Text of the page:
Police chief blasts budget error as ‘incompetency’

Lancashire Police and Crime Commissioner Clive Grunshaw

Lancashire Police and Crime Commissioner Clive Grunshaw

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The Home Office has admitted it used the wrong numbers when it worked out how much money Lancashire Police will lose next year.

Instead of losing £24.5m next year, the force is now set to face a shortfall of £8m.

Lancashire’s Police and Crime Commissioner Clive Grunshaw last night blasted the “mind-blowing, breath-taking, staggering incompetency” of the Government following the embarrassing admission.

Despite repeated queries from several commissioners over the accuracy of figures circulated four weeks ago, the error only came to light in an email sent on Thursday.

Mr Grunshaw said: “It is incompetency on a monumental scale that something as important as the funding of police forces can be handled so badly.

“Now we are losing £8m rather than £24.5m but we still have the comprehensive spending review to come.

“It means we are now in not quite as big a hole as we were in before.”

The spending review later this month will set the amount of funding police forces receive. Chancellor George Osborne has already warned chiefs to expect cuts of 25 to 40 per cent.

The Home Office’s planned shake-up of the funding formula determines how the cash is divided between forces.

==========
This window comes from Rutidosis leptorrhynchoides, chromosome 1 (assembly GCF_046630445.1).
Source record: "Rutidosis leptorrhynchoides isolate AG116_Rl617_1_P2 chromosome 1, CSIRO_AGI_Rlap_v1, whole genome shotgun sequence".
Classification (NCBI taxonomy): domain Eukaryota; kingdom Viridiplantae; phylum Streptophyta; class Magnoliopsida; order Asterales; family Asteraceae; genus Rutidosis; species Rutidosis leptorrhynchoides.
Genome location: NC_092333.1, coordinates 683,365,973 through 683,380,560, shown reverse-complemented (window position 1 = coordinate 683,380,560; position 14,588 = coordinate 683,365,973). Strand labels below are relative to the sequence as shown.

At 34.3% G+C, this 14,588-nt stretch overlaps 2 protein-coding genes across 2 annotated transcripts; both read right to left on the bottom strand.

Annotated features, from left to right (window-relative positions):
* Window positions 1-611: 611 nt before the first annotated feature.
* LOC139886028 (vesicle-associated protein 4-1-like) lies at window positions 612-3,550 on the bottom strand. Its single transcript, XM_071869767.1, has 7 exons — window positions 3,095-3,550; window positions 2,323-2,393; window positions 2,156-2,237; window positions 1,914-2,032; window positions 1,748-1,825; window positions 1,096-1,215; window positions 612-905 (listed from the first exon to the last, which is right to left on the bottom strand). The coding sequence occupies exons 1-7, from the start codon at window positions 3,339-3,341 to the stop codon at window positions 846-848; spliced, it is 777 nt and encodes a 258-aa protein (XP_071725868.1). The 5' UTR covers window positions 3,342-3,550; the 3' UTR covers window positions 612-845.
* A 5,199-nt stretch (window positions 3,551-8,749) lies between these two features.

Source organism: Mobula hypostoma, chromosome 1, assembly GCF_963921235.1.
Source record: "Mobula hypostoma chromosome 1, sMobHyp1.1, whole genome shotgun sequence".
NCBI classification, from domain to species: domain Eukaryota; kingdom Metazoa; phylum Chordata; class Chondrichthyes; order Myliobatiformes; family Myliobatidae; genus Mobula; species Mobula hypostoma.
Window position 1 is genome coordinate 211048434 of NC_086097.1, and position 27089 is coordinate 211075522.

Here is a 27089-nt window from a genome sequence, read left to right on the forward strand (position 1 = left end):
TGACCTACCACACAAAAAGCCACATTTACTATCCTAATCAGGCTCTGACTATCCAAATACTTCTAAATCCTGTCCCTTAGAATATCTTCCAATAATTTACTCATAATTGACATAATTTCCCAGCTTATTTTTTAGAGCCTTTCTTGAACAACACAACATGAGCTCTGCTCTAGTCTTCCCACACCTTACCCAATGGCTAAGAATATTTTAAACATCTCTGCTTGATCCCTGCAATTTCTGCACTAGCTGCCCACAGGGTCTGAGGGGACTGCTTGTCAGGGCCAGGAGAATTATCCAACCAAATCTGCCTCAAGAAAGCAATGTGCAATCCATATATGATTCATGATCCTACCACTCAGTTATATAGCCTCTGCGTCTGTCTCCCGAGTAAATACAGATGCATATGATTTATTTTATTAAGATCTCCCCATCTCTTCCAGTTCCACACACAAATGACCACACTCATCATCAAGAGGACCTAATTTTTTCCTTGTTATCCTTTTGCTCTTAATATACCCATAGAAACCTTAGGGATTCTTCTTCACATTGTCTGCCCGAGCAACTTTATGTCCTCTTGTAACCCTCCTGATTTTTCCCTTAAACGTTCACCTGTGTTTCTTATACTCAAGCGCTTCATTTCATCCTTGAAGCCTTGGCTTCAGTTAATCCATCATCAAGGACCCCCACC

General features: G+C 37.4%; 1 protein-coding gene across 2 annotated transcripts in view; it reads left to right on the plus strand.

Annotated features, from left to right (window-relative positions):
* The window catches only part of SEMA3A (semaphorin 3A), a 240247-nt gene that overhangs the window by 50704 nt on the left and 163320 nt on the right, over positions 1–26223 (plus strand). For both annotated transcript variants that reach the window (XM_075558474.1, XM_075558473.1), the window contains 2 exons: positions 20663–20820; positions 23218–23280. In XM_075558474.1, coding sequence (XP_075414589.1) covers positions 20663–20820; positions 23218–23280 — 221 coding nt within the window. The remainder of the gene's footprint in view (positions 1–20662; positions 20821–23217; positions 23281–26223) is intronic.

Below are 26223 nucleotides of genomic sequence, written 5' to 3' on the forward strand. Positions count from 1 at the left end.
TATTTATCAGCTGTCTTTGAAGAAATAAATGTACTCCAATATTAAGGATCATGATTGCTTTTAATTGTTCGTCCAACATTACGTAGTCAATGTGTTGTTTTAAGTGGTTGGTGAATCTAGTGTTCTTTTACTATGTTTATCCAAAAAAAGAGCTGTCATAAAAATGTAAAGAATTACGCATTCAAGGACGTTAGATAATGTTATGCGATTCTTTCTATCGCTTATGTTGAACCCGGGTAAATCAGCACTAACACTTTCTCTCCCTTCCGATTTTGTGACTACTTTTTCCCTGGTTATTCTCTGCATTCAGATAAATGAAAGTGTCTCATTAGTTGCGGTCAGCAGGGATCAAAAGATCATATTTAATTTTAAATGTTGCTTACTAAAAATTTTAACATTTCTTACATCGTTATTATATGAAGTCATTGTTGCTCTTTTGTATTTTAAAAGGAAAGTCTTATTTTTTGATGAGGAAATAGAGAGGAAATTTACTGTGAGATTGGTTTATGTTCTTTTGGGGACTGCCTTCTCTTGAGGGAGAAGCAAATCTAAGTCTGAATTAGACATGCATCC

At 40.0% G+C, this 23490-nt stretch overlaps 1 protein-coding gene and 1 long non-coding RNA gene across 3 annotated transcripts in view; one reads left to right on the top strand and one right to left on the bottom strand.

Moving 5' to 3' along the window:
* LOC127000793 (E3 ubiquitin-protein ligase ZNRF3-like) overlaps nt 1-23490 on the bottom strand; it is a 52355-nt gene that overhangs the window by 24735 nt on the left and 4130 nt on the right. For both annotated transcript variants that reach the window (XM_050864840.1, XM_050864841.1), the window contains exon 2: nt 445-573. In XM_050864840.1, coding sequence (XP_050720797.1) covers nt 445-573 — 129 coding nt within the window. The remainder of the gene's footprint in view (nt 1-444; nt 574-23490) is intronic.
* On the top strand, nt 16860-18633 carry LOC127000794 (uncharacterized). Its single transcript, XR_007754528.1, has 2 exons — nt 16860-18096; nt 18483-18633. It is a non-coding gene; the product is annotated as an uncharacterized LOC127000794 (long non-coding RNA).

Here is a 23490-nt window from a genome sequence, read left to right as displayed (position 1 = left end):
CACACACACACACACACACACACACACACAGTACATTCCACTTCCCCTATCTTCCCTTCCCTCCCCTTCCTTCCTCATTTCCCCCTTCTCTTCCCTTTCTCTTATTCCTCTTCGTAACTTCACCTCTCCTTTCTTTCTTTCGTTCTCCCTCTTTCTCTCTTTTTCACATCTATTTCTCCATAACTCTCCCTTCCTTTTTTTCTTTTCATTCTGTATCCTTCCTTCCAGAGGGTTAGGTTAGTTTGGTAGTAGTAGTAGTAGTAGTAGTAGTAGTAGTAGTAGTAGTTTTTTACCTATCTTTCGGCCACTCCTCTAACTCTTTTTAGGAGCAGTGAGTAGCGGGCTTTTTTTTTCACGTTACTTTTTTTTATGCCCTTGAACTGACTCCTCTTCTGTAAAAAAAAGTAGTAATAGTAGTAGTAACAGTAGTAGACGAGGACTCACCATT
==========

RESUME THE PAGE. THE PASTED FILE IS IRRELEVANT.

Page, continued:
Ministers proposed using four factors to decide each force’s share of the money. But instead of the planned “urban adversity” measure, Whitehall staff used the similar but out-dated “hard-pressed” classification in their calculations.

The revelation came in an email to the chief executive of the office of the PCC for Devon and Cornwall, which was sent the day before the consultation period ended.

In it, Mary Calam, director general for crime and policing said the mistake would be corrected when determining the final allocations.

The shock admission comes after Mr Grunshsw and six other commissioners threatened to take legal action over the “flawed” consultation process and the Government’s figures were questioned by a leading Lancashire academic, who said the process was “not adequate”.

Revised projections, based on the correct figures, show Lancashire’s funding – based on police budgets staying at their current level – would fall from £180.7m to £172.7m.

Instead of facing cuts of up to £87m when the spending review is factored in, it leaves Lancashire facing a budget black hole of between £52m and £77m.

Policing Minister Mike Penning said: “If we want policing in this country to be the best it can be, then we must reform further, and that includes putting police funding on a long-term, sustainable footing.

“The current model for allocating police funding, is complex, opaque and out of date. That is why we have consulted on principles for reform of funding arrangements for the police, ensuring they are fair, robust and transparent.”

Lancashire police did not comment.